Insanity Rules In East Texas: Jury Finds Newegg Infringes On Ridiculous Encryption Patent

from the why-trolls-love-east-texas dept

There's a reason why patent trolls love east Texas -- and big part of that is that the juries there have a long history of favoring patent holders, no matter how ridiculous or how trollish. That was on display last night, when the jury in Marshall, Texas sided with patent troll Erich Spangenberg and his TQP shell company over Newegg. As we've been describing, Newegg brought out the big guns to prove pretty damn thoroughly that this guy Mike Jones and his encryption patent were both not new at the time the patent was granted and, more importantly, totally unrelated to the encryption that Newegg and other ecommerce providers rely on. Having Whit Diffie (who invented public key cryptography) and Ron Rivest (who basically made it practical in real life) present on your behalf, showing that they did everything prior to Jones' patent, while further showing that what Newegg was doing relied on their work, not Jones', should have ended the case.

But, apparently TQP's lawyers' technique of attacking Diffie's credibility somehow worked. The jury said both that the patent was valid and that Newegg infringed -- and they awarded TQP $2.3 million -- a little less than half of what TQP wanted, but still a lot more than TQP settled with many other companies (including those with much bigger ecommerce operations than Newegg). In other words, yet another travesty of justice from a jury in east Texas. Newegg will appeal, as it did in its last big patent troll lawsuit (which was much bigger), against Soverain Software. Again, Newegg had lost in East Texas, but prevailed big time on appeal. Hopefully history repeats itself.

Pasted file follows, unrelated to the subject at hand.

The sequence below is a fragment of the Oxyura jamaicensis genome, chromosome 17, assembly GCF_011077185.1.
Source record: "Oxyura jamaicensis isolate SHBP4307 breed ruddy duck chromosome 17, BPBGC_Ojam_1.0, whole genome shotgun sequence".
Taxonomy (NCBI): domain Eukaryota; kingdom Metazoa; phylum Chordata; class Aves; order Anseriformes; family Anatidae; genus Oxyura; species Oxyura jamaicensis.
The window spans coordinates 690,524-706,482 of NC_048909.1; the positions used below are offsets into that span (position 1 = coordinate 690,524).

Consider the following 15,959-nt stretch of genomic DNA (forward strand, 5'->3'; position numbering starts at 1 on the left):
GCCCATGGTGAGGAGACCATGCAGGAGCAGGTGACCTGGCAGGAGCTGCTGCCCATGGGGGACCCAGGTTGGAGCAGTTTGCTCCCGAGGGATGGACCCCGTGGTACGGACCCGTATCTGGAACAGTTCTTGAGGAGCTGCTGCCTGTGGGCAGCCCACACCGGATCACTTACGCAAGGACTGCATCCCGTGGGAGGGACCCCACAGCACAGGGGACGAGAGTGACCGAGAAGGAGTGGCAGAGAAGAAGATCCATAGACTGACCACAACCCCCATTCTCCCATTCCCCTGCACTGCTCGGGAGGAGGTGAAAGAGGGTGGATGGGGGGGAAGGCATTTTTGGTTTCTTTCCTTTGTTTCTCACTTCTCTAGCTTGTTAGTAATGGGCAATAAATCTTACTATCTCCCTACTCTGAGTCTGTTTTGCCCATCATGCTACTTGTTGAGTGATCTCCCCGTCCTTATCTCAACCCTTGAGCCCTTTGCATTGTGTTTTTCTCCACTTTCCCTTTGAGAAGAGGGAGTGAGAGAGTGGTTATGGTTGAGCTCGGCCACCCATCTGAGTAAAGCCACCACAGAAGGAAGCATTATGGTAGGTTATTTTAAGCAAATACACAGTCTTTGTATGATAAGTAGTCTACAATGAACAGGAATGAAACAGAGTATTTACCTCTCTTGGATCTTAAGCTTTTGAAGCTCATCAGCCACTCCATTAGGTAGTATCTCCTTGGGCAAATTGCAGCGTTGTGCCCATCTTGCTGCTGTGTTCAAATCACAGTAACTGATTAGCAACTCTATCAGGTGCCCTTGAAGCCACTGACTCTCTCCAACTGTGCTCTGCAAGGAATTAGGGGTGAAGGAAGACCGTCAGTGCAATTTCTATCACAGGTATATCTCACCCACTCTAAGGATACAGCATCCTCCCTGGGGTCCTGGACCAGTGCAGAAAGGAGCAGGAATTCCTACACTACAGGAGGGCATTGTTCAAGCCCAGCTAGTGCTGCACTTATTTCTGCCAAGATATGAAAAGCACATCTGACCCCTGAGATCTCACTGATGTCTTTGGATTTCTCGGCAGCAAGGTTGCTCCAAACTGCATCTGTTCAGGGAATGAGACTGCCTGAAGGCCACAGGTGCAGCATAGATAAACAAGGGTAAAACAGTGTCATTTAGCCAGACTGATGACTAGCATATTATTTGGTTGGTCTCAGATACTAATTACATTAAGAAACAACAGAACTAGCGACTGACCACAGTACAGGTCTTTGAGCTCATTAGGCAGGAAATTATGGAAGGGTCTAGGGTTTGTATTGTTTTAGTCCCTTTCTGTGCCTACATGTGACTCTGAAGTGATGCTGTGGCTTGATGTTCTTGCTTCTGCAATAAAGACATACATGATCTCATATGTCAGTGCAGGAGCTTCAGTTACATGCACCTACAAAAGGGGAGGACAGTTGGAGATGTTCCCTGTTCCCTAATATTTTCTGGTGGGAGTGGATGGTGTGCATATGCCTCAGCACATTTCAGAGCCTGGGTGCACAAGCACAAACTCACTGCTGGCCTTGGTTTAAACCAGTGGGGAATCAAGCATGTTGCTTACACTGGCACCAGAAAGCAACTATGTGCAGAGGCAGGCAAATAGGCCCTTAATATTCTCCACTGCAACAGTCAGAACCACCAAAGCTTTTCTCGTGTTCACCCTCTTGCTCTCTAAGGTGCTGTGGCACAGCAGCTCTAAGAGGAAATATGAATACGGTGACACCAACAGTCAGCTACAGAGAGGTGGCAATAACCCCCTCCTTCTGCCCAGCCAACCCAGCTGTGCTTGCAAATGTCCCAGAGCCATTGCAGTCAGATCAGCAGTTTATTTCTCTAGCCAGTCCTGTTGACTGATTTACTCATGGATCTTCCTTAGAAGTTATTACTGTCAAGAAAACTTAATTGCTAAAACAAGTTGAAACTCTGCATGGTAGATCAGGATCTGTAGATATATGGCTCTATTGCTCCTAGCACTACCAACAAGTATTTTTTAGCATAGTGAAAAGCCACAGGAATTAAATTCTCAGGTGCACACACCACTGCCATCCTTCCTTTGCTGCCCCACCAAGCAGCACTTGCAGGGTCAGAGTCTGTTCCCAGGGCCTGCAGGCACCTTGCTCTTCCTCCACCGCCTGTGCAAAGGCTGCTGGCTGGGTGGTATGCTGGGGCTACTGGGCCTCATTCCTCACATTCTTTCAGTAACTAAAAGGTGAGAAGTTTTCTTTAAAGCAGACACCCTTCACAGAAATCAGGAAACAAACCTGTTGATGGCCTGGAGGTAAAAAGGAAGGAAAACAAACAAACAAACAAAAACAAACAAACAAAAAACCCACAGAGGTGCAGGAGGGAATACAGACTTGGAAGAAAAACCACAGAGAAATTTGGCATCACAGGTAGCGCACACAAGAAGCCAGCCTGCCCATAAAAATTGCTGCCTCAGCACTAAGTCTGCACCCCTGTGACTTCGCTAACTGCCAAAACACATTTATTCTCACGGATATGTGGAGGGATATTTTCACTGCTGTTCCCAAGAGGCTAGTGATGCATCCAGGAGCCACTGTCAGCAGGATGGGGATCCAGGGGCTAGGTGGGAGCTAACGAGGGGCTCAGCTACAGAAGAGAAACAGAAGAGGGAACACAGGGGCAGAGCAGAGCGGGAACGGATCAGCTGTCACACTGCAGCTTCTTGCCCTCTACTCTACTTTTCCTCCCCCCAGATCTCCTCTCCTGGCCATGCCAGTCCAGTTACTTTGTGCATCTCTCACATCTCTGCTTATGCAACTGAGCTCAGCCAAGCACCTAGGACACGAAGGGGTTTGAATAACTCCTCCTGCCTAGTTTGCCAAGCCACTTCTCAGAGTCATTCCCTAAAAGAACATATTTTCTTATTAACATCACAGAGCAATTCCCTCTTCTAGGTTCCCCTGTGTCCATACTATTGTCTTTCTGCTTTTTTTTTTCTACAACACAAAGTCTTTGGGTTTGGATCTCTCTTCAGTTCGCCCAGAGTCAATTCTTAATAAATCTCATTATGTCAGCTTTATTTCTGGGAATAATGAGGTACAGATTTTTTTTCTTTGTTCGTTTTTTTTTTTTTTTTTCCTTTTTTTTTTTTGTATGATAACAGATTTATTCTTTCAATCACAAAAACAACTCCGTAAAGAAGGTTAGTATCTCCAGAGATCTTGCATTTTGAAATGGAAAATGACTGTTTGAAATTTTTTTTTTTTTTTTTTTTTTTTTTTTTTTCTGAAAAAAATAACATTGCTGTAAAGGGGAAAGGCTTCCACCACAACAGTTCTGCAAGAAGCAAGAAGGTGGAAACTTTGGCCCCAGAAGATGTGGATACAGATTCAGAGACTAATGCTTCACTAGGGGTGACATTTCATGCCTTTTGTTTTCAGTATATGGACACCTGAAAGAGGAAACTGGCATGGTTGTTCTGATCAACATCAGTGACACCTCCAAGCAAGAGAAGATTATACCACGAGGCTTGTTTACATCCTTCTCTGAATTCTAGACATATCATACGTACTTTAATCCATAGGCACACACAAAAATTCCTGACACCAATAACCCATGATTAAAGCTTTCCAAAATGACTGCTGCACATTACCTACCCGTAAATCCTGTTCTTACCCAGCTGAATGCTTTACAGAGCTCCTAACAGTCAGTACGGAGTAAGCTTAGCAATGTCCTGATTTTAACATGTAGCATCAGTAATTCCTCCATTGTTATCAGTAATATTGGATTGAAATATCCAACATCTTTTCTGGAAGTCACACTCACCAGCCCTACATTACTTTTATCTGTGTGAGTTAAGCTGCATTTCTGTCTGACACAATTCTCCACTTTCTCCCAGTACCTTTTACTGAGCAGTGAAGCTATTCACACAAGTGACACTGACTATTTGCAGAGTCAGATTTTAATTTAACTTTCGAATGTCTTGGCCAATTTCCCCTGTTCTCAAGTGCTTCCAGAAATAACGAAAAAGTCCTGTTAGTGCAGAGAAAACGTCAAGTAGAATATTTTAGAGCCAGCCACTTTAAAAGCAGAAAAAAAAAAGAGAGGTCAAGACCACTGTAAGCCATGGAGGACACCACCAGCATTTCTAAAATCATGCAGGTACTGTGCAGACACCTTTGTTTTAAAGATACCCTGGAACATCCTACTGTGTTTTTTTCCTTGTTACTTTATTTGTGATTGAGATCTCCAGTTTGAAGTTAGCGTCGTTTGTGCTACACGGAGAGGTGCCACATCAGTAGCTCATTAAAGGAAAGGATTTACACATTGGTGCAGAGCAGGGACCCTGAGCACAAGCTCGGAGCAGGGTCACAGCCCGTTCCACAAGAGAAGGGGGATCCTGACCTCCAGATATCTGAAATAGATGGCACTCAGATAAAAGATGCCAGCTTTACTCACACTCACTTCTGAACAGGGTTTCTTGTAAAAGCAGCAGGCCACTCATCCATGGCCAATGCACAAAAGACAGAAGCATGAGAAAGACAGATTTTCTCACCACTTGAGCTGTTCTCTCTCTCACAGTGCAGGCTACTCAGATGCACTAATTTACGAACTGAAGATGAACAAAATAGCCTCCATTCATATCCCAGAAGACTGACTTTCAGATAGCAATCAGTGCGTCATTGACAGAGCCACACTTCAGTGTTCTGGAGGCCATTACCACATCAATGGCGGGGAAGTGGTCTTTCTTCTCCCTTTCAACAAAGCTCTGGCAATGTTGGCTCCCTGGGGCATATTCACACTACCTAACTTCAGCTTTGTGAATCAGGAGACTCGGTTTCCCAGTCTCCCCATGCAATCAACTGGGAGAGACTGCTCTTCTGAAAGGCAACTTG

Joe Mullin's coverage (linked above) has a bunch of little tidbits about how everyone responded to the verdict, but I think Diffie's response is the most honest. Asked how he was feeling:
"Distressed," he said. "I was hoping to be rid of this business."
Yeah, he's not the only one. The sheer ridiculousness of a jury simply not believing the very people who created the very building blocks of modern encryption, and instead buying the story of someone who did nothing special either with the concept behind his patent or with that patent once it existed, is just distressing. It shows how arbitrary jury trials can be, especially when you have jurors who simply don't understand the technology or the history at play. Blech. I think I may have to go buy an anti-patent troll t-shirt from Newegg.

Filed Under: cryptography, east texas, erich spangenberg, marshall texas, patents, whitfield diffie
Companies: ip nav, newegg, tqp

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    That One Guy (profile), 26 Nov 2013 @ 7:43am


    Depends on which side you're on.

    If you're the one suing over a ridiculous patent, the more clueless the jury is the better.

    If you're defending against a ridiculous patent however, you ideally want a jury that actually has at least a vague idea of the terminology being used.

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